WASHINGTON – Leave it to Barack Obama’s own former secretary of state to acknowledge the fatal flaw of his foreign policy: a total absence of strategic thinking.
Mind you, Obama does deploy grand words proclaiming grand ideas: the “new beginning” with Islam declared in Cairo, the reset with Russia announced in Geneva, global nuclear disarmament proclaimed in Prague (and playacted in a Washington summit). Untethered from reality, they all disappeared without a trace.
When carrying out policies in the real world, however, it’s nothing but tactics and reactive improvisation. The only consistency is the president’s inability (unwillingness?) to see the big picture. Consider:
Vladimir Putin has 45,000 troops on the Ukraine border. A convoy of 262 unwanted, unrequested, uninspected Russian trucks with allegedly humanitarian aid is headed to Ukraine to relieve the pro-Russian separatists now reduced to the encircled cities of Donetsk and Luhansk. Ukraine threatens to stop it.
Obama’s concern? He blithely tells The New York Times that Putin “could invade” Ukraine at any time. And if he does, says Obama, “trying to find our way back to a cooperative functioning relationship with Russia during the remainder of my term will be much more difficult.”
Is this what Obama worries about? A Russian invasion would be a singular violation of the post-Cold War order, a humiliating demonstration of American helplessness and a shock to the Baltic republics, Poland and other vulnerable U.S. allies. And Obama is concerned about his post-invasion relations with Putin?
To this day, Obama seems not to understand the damage he did to American credibility everywhere by slinking away from his own self-proclaimed red line on Syrian use of chemical weapons.
He seems equally unaware of the message sent by his refusal to arm the secular opposition (over the objections of Secretary of State Clinton, Defense Secretary Leon Panetta and CIA Director David Petraeus) when it was still doable. He ridicules the idea as “fantasy” because we’d be arming amateurs up against a well-armed government “backed by Russia, backed by Iran [and] a battle-hardened Hezbollah.”
He thus admits that Russian and other outside support was crucial to tilting the outcome of this civil war to Bashar al-Assad. Yet he dismisses countervailing U.S. support as useless. He thus tells the world of his disdain for the traditional U.S. role of protecting friends by deterring and counterbalancing adversarial outside powers.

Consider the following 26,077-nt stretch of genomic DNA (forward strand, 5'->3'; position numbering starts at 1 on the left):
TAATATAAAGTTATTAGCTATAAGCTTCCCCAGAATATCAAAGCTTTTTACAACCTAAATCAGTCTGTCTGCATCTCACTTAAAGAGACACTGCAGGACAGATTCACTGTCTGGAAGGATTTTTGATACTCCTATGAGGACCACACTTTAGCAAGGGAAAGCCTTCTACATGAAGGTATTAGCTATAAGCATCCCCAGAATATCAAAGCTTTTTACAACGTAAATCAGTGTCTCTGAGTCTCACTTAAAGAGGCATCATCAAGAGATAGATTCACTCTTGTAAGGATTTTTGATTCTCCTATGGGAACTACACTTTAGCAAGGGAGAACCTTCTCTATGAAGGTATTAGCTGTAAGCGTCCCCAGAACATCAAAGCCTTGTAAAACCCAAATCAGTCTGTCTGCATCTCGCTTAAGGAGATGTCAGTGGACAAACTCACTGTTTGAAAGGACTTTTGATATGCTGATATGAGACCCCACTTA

Every moderate U.S. ally in the Middle East welcomed the original (week 1) Egyptian cease-fire offer. They were stunned when the U.S. then met with Qatar and Turkey, Hamas’ lawyers, promoting its demands. Did Obama not understand he was stymieing a tacit and remarkable pan-Arab-Israeli alliance to bring down Hamas (a branch of the Muslim Brotherhood) – itself an important U.S. strategic objective?
The definitive evidence of Obama’s lack of vision is his own current policy reversals – a clear admission of failure. He backed the next Egyptian cease-fire. He’s finally arming the Syrian rebels. And he’s returning American military power to Iraq. (On Russia, however, he appears unmovably unmoved.)
Tragically, his proposed $500 million package for secular Syrian rebels is too late. Assad has Aleppo, their last major redoubt, nearly surrounded. If and when it falls, the revolution may be over.
The result? The worst possible outcome: A land divided between the Islamic State (IS) and Assad, now wholly owned by Iran and Russia.
Iraq is also very little, very late. Why did Obama wait seven months after the IS takeover of Fallujah and nine weeks after the capture of Mosul before beginning supplying the Kurds with desperately needed weapons?
And why just small arms supplied supposedly clandestinely through the CIA? The Kurds are totally outgunned. Their bullets are bouncing off the captured armored Humvees the Islamic State has deployed against them. The Pentagon should be conducting a massive airlift to provide the peshmerga with armored vehicles, anti-tank missiles and other heavier weaponry.
And why the pinprick airstrikes? The IS-Kurdish front is 600 miles long, more than the distance between Boston and Washington. The Pentagon admits that the current tactics – hitting an artillery piece here, a truck there – will not affect the momentum of IS or the course of the war.
But then again, altering the course of a war would be a strategic objective. That seems not to be in Obama’s portfolio.
Charles Krauthammer is a columnist for The Washington Post. Reach him by email at firstname.lastname@example.org. © 2014 The Washington Post Writers Group.